What cards are in Hearthstone’s Hall of Fame?

The list keeps on growing.

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The Hearthstone Hall of Fame set was created in April 2017 featuring cards that were removed from the evergreen sets or other sets in the current rotation to remove them out of Standard. It no longer has a primary function in Hearthstone since the rotating Core sets were introduced in 2021, with all cards from the original Basic and Classic sets moved to the newly made Legacy set.

However, special events like the return of the unique Taverns of Time set in Arena can still make it relevant for players: there, you can find a card called Wildlands Adventurer, a 5 mana 5/5 with a Battlecry that reads “Add a random card from the Hall of Fame to your hand.” For this reason, it is still good to know which cards are in the Hall of Fame set if you are a dedicated Hearthstone player.

Here’s the full Hearthstone Hall of Fame list below, in reverse chronological order, with quick primers on why each of them ended up there.

Year of the Phoenix (2020-2021)

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Acolyte of Pain was a consistent and reliable source of neutral spell draw with very little deckbuilding limitations, which is why it was just a bit too much to keep around after all these years. Similarly, the removal of Spellbreaker allowed Team 5 to lower the presence of Silence effects in the metagame (or at least make them temporary: Royal Librarian was pretty much a superior card, but at least it isn’t part of the Core set).

Mind Control Tech’s gameplay was never really fun, and its impact as a tech card was little to nothing after the first few years of the game’s release when it could at least partially deal with boards featuring Dr. Boom and another critter. It wasn’t a big loss, unlike Mountain Giant, a staple of slow Control decks, mostly in Warlock, and Leeroy Jenkins, everyone’s favorite meme-filled Charge legendary. Neutral Charge effects should be rare and expensive, decided the developers, before promptly printing Mr. Smite.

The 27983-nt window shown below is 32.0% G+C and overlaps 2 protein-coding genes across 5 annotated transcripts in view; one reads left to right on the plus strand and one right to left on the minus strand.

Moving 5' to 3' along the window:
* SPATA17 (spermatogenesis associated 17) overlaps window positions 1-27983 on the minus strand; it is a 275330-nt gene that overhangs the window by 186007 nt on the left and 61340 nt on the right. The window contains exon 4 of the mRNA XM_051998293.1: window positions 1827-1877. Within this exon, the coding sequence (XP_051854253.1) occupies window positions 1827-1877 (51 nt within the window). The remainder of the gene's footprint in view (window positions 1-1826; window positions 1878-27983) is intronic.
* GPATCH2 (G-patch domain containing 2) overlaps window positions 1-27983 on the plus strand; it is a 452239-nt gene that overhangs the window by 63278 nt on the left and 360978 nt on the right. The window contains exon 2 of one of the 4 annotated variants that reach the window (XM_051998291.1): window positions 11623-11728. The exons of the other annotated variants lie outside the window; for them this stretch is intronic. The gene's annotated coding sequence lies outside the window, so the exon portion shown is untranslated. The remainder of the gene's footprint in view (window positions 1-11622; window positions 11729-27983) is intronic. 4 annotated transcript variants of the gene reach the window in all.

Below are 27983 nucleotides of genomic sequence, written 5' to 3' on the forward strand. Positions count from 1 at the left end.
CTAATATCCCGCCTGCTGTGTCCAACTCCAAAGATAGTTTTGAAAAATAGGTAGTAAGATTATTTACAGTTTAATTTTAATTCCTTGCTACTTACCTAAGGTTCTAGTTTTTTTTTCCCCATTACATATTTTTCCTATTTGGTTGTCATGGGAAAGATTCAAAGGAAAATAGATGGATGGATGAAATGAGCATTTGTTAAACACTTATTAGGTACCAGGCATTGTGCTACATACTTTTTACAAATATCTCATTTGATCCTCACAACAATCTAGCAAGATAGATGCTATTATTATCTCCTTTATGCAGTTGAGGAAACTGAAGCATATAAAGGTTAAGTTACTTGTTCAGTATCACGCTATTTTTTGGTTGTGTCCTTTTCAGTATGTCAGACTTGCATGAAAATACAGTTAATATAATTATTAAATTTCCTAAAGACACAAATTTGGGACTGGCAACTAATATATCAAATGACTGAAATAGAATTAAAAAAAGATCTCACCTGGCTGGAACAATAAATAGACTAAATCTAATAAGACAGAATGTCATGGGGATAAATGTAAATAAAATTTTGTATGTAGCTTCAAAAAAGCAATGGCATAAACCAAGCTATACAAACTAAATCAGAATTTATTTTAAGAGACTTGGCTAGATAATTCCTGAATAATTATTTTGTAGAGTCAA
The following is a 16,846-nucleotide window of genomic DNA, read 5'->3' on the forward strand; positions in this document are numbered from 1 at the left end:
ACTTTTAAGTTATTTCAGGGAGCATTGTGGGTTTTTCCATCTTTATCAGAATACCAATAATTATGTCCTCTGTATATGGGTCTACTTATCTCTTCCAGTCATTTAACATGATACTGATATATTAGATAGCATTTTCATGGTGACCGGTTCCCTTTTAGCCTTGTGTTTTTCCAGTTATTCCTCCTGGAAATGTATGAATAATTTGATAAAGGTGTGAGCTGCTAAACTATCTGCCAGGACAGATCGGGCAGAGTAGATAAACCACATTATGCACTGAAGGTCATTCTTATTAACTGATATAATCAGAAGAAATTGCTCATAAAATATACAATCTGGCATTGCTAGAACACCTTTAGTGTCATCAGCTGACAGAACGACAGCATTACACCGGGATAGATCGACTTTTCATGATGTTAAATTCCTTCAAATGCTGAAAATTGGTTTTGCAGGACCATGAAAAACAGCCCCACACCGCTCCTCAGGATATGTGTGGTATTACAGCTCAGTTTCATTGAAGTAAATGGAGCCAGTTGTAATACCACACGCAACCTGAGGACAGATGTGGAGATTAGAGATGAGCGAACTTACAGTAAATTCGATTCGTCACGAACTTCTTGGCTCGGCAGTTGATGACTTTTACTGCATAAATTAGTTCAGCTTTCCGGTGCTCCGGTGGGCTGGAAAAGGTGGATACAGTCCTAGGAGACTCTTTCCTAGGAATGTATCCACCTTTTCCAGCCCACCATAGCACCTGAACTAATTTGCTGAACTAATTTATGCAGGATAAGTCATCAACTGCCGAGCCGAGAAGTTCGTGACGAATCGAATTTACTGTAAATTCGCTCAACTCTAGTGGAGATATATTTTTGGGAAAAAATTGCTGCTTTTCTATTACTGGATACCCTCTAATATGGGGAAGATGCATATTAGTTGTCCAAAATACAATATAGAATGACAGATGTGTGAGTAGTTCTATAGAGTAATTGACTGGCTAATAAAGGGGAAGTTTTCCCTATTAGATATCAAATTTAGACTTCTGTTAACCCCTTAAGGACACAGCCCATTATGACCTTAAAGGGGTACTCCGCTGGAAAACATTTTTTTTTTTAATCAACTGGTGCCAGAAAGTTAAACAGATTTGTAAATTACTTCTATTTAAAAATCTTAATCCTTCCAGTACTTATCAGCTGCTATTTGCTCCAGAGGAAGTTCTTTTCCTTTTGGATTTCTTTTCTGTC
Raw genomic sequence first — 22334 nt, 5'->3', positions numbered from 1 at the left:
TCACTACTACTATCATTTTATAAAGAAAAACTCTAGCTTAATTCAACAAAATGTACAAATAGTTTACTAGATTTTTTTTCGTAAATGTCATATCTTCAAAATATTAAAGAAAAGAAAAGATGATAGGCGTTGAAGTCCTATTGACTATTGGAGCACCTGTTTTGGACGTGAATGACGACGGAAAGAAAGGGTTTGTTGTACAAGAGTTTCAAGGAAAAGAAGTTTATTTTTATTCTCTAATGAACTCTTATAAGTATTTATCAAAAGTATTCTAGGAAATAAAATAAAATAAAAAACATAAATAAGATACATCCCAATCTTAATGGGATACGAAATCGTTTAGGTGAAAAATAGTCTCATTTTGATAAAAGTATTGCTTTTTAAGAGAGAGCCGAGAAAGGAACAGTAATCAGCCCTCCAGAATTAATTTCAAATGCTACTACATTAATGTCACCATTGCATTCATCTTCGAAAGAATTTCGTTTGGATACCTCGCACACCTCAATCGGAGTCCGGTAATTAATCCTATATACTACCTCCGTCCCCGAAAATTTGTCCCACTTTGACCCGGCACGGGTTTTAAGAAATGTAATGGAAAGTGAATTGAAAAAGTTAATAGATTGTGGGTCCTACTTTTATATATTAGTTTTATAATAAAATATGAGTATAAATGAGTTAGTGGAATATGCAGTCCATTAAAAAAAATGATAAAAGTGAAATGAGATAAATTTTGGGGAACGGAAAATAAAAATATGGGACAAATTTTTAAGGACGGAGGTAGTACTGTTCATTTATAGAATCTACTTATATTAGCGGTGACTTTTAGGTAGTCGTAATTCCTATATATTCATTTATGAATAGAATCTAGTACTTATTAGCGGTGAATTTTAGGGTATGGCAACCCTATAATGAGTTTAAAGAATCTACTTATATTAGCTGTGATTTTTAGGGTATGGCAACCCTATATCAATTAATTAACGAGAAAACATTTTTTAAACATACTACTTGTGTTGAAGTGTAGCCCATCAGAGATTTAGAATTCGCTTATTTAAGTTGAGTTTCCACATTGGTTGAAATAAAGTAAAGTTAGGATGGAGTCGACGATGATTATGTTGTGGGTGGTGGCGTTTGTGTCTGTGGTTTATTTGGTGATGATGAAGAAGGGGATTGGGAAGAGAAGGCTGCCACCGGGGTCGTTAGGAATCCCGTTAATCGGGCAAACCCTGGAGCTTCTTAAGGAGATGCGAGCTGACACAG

Priest also had six cards moved, though mostly with the goal of changing the class’ gameplay direction rather than any power level issues. Auchenai Soulpriest, Holy Fire, Shadowform, Prophet Velen, Northshire Cleric and Inner fire all had to go, with brand new cards coming in to replace them.

Year of the Dragon (2019-2020)

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In an unprecedented decision, Team 5 decided to cut short the dominance of Baku the Mooneater and Genn Greymane, moving both into the Hall of Fame alongside their related synergistic class cards: (Gloom Stag for Druid, Black Cat for Mage, Glitter Moth for Priest and Murkspark Eel for Shaman). The Odd and Even decks were just too strong and their gameplay patterns too linear, which is why the devs cut their time in Standard short – by half, to be precise. It was also at this time Naturalize had to go (since it provided hard removal, an effect that Druids weren’t really meant to have), as did Doomguard (too powerful as a Charge minion) and Divine Favor (one of the strongest card draw tools for aggro decks in the game’s history).

In the middle of the year, they also touched upon two other cards: Mind Blast from Priest and Vanish from Rogue had to go in order to stop facilitating unhealthy gameplay patterns.

It was at this time they introduced additional replacements to the Classic set for the previous Hall of Fame cards to bring all classes back to parity. These were Arcane Devourer, SI:7 Infiltrator, Barrens Stablehand, High Inquisitor Whitemane, Brightwing, Righteousness, Gift of the Wild and Siegebreaker.

Year of the Raven (2018-2019)